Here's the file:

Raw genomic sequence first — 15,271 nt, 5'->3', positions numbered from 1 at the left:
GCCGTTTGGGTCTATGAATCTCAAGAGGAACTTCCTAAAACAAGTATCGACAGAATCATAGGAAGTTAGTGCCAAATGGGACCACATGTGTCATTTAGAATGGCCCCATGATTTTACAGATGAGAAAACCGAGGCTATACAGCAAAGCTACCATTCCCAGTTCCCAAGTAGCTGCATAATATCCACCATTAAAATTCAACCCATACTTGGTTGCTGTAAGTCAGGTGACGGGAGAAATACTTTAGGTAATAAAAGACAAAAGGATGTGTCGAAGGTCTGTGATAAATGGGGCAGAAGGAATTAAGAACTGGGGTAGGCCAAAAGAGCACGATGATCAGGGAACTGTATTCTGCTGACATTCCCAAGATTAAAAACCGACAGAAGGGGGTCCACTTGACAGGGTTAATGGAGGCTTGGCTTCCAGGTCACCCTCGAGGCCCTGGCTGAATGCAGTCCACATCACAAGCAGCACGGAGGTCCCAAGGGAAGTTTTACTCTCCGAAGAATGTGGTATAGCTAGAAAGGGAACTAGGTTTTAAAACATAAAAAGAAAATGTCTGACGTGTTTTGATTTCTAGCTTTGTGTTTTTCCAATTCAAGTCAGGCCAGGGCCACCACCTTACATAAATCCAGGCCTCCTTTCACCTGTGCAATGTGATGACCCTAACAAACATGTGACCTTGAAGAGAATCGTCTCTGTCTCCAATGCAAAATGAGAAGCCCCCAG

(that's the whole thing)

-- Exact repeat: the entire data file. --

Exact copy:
Raw genomic sequence first — 15,271 nt, 5'->3', positions numbered from 1 at the left:
GCCGTTTGGGTCTATGAATCTCAAGAGGAACTTCCTAAAACAAGTATCGACAGAATCATAGGAAGTTAGTGCCAAATGGGACCACATGTGTCATTTAGAATGGCCCCATGATTTTACAGATGAGAAAACCGAGGCTATACAGCAAAGCTACCATTCCCAGTTCCCAAGTAGCTGCATAATATCCACCATTAAAATTCAACCCATACTTGGTTGCTGTAAGTCAGGTGACGGGAGAAATACTTTAGGTAATAAAAGACAAAAGGATGTGTCGAAGGTCTGTGATAAATGGGGCAGAAGGAATTAAGAACTGGGGTAGGCCAAAAGAGCACGATGATCAGGGAACTGTATTCTGCTGACATTCCCAAGATTAAAAACCGACAGAAGGGGGTCCACTTGACAGGGTTAATGGAGGCTTGGCTTCCAGGTCACCCTCGAGGCCCTGGCTGAATGCAGTCCACATCACAAGCAGCACGGAGGTCCCAAGGGAAGTTTTACTCTCCGAAGAATGTGGTATAGCTAGAAAGGGAACTAGGTTTTAAAACATAAAAAGAAAATGTCTGACGTGTTTTGATTTCTAGCTTTGTGTTTTTCCAATTCAAGTCAGGCCAGGGCCACCACCTTACATAAATCCAGGCCTCCTTTCACCTGTGCAATGTGATGACCCTAACAAACATGTGACCTTGAAGAGAATCGTCTCTGTCTCCAATGCAAAATGAGAAGCCCCCAG